But "Stolen Away" is still well worth reading. The background details are carefully researched and Collins does a masterful job of conjuring up the tense, post-kidnapping atmosphere of the Lindbergh home and the hysteria surrounding the investigation and the trial. Charles and Anne Lindbergh are drawn with skill and insight. And Collins presents his speculations about who was responsible for the kidnapping logically and intelligently.
But Heller's ultimate conclusions about the fate of the baby are ludicrous, illogical and completely unsubstantiated by any kind of evidence. Have adhered scrupulously to the facts while drawing his conclusions throughout the book, he veers off into irresponsible fantasy at the end. It's not playing fair to the reader. Also, Heller's affair with Evalyn Walsh MacLean is just silly and unbelieveable. But Heller always has to have sex with somebody in each book and I guess she was the best available choice. At least it wasn't Anne Lindbergh.
This makes it sound as though I didn't like the book, which isn't the case. I definately recommend it, with the warning that the pretension and over-writing that mar the later Heller novels make their first appearance here.
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Most Recent Customer Reviews
4.0 out of 5 stars Love all the Heller novels that I've read and this ...
Love all the Heller novels that I've read and this is one is a very good. Collins entertains you with alternate theories on crimes that you know and makes you think, laugh and be... Read more
Published 13 days ago by Grco1
5.0 out of 5 stars REMEMBER LINDBERGH?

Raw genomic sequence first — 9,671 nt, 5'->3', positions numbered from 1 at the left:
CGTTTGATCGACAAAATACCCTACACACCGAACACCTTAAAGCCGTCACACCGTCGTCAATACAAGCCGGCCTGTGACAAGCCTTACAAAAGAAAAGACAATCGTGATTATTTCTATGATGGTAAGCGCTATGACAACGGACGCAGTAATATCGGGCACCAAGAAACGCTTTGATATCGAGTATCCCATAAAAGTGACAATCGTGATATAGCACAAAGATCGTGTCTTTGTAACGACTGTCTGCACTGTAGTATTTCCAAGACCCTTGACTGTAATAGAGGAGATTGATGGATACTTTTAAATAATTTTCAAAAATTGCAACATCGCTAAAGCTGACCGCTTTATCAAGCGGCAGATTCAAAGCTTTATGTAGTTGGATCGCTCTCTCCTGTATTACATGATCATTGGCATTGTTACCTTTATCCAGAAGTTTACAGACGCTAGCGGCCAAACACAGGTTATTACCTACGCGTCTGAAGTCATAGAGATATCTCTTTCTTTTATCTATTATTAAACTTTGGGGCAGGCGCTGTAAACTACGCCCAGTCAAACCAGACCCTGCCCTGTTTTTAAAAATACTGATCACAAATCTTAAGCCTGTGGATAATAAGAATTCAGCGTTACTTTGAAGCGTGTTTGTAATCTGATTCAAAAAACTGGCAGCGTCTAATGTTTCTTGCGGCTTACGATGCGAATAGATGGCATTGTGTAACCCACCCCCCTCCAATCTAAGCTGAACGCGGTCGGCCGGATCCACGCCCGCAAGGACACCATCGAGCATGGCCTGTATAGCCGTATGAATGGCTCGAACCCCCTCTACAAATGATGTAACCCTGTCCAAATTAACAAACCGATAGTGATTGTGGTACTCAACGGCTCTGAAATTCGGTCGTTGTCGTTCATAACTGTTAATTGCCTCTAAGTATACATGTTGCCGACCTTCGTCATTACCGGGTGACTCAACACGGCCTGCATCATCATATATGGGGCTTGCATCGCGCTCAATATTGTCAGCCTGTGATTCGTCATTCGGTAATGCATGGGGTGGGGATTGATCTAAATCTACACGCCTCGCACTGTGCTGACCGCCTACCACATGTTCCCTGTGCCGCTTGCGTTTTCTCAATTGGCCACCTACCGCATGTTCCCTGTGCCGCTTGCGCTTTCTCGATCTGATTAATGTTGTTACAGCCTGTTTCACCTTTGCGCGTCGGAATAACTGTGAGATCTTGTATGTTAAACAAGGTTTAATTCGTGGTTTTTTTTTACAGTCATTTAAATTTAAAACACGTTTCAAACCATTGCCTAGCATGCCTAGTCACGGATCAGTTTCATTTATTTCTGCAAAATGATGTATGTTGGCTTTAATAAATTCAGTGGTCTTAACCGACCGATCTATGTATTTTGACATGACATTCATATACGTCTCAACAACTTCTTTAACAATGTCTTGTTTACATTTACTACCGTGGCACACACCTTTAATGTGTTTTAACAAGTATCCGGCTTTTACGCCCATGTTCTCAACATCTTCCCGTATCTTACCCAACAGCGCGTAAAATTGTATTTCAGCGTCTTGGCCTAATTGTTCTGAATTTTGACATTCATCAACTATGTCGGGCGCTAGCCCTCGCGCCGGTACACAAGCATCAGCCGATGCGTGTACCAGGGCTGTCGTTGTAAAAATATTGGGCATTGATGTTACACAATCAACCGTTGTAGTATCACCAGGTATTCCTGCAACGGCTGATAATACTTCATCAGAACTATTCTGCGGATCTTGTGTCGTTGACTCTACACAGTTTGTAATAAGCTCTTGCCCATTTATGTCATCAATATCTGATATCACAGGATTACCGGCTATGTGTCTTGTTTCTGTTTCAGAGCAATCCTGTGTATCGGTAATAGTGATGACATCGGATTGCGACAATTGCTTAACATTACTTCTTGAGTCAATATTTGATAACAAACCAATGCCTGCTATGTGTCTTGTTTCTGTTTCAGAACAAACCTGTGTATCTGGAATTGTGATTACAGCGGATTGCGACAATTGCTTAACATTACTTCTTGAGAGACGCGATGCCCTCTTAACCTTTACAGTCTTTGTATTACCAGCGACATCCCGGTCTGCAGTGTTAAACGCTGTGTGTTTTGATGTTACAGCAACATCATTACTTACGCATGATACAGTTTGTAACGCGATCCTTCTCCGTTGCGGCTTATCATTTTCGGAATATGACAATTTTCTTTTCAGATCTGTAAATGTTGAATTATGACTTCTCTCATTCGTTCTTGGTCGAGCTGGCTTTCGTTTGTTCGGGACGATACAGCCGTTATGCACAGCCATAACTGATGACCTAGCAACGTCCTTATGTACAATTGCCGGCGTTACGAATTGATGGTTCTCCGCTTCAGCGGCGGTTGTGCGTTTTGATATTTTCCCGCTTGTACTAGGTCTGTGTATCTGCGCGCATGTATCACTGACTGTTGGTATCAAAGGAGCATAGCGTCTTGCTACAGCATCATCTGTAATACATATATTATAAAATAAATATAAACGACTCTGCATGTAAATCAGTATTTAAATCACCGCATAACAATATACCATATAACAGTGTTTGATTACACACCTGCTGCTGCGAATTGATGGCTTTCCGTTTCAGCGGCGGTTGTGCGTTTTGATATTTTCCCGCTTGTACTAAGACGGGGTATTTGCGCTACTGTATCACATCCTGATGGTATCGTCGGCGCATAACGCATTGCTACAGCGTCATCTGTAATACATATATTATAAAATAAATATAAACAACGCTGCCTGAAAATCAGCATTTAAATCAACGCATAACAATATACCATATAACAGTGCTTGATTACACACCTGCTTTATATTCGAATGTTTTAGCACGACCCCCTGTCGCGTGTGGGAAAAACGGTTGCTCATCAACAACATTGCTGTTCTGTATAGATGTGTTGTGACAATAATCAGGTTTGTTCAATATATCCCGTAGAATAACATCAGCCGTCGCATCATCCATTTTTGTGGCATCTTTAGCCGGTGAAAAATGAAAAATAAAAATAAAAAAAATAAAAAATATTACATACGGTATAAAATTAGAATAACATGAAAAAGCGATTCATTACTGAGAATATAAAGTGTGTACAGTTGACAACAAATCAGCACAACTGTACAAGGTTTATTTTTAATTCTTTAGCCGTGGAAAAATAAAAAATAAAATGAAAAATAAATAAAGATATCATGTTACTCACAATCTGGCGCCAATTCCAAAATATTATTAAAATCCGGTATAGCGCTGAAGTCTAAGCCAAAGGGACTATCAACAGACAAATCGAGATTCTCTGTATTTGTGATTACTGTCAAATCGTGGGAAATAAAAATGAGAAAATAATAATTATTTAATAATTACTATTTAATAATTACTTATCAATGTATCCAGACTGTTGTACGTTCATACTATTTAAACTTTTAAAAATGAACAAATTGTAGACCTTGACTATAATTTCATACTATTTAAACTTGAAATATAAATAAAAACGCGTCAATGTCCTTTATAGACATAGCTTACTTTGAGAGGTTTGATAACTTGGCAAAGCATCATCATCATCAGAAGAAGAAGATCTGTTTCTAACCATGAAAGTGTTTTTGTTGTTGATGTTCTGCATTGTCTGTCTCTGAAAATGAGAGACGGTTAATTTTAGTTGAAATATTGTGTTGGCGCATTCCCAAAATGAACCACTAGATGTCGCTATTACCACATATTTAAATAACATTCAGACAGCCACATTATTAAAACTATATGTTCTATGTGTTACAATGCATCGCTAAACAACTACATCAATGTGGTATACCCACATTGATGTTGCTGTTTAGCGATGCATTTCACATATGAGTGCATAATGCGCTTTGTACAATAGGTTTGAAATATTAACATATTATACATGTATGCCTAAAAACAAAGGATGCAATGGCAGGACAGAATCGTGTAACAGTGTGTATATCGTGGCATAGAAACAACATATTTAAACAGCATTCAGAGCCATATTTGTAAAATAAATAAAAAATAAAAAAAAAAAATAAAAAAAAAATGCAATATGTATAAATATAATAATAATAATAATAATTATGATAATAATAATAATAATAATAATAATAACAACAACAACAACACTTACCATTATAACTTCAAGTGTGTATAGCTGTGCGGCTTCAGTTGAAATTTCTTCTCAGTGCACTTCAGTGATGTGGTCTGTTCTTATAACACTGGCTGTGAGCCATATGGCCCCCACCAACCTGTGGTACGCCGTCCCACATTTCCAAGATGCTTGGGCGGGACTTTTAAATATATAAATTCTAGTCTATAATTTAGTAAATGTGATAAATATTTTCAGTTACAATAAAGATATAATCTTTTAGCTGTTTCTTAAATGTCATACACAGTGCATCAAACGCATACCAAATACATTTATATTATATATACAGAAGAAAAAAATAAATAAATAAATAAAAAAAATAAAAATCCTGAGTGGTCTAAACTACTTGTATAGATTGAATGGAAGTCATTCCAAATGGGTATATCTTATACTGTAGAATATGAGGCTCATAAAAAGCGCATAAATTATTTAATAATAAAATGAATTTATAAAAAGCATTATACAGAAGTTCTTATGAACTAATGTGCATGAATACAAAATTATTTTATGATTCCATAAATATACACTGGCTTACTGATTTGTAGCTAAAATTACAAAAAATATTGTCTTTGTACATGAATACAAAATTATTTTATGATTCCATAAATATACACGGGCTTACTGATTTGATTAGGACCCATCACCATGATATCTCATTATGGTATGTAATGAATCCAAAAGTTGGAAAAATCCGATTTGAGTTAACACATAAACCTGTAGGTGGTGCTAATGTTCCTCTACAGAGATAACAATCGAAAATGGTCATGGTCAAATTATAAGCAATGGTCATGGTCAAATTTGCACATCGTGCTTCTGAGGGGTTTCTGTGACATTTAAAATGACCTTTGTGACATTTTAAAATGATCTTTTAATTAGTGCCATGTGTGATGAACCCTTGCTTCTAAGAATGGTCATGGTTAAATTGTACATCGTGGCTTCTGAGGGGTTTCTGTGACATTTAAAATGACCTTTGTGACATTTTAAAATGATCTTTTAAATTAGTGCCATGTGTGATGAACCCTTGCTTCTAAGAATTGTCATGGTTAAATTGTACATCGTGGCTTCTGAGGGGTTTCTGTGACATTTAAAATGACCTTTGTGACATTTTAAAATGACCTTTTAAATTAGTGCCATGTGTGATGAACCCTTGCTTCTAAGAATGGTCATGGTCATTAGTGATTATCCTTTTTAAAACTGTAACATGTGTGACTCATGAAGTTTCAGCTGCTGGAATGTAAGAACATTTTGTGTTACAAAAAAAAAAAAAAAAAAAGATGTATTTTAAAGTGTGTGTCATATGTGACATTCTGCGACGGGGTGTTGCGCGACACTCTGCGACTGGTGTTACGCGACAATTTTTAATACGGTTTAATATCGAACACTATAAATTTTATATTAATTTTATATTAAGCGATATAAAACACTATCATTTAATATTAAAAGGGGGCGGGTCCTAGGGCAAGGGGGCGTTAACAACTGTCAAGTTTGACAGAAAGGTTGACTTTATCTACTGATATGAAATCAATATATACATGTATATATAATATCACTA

Mate Heller was a real guy, ad, as the protagonist in two of Mr. Collin's novels, is engaging and intelligent. Read more
Published 2 months ago by Steven A. Chase
2.0 out of 5 stars Maybe it's the subject matter and lack of availability of ...
Maybe it's the subject matter and lack of availability of solid information about the Lindbergh baby's kidnapping, but this story was full of such huge gaps in logic that it was... Read more
Published 2 months ago by Judi Confrey
3.0 out of 5 stars Just a little much
As a stand-alone perhaps this book would work but as part of a series that shifts the action back to before the first novel it just leaves too many hanging threads for Heller. Read more
Published 3 months ago by Kindle Customer
5.0 out of 5 stars Great Read, Great Speculation!
Collins puts together a book that contains a lot of interesting speculation on the Lindberg kidnapping, I've never studied the kidnapping, although I have always been aware of the... Read more
Published 3 months ago by Warren A. Lewis
3.0 out of 5 stars Stories remain true to historic event
I'm a 60+ year-old grandmother who recently discovered Nathan Heller novels, and the difficulty of putting one down once I've begun reading it. Read more
Published 4 months ago by Amazon Customer
5.0 out of 5 stars Five Stars
I've enjoyed all the Max Allan Collins books. They are a fun read, but this one kept me spellbound.
Published 4 months ago by GK for 3
4.0 out of 5 stars Long but interesting
Collins tale of the 1932 Lindbergh baby kidnapping is long and involved with plenty of twists and turns to keep it interesting. Read more
Published 4 months ago by Dennis Dean
4.0 out of 5 stars Four Stars
enjoy all of his books
Published 4 months ago by PAT FUHRMAN
5.0 out of 5 stars Good Read
All Chicago based books and that makes them more interesting if you have personal knowledge of the history of Chicago.
Published 6 months ago by Carol
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More About the Author

Max Allan Collins is a New York Times bestselling author of original mysteries, a Shamus award winner and an experienced author of movie adaptions and tie-in novels. His graphic novel ROAD TO PERDITION was made into a major motion picture by Tom Hanks's production company, Playtone.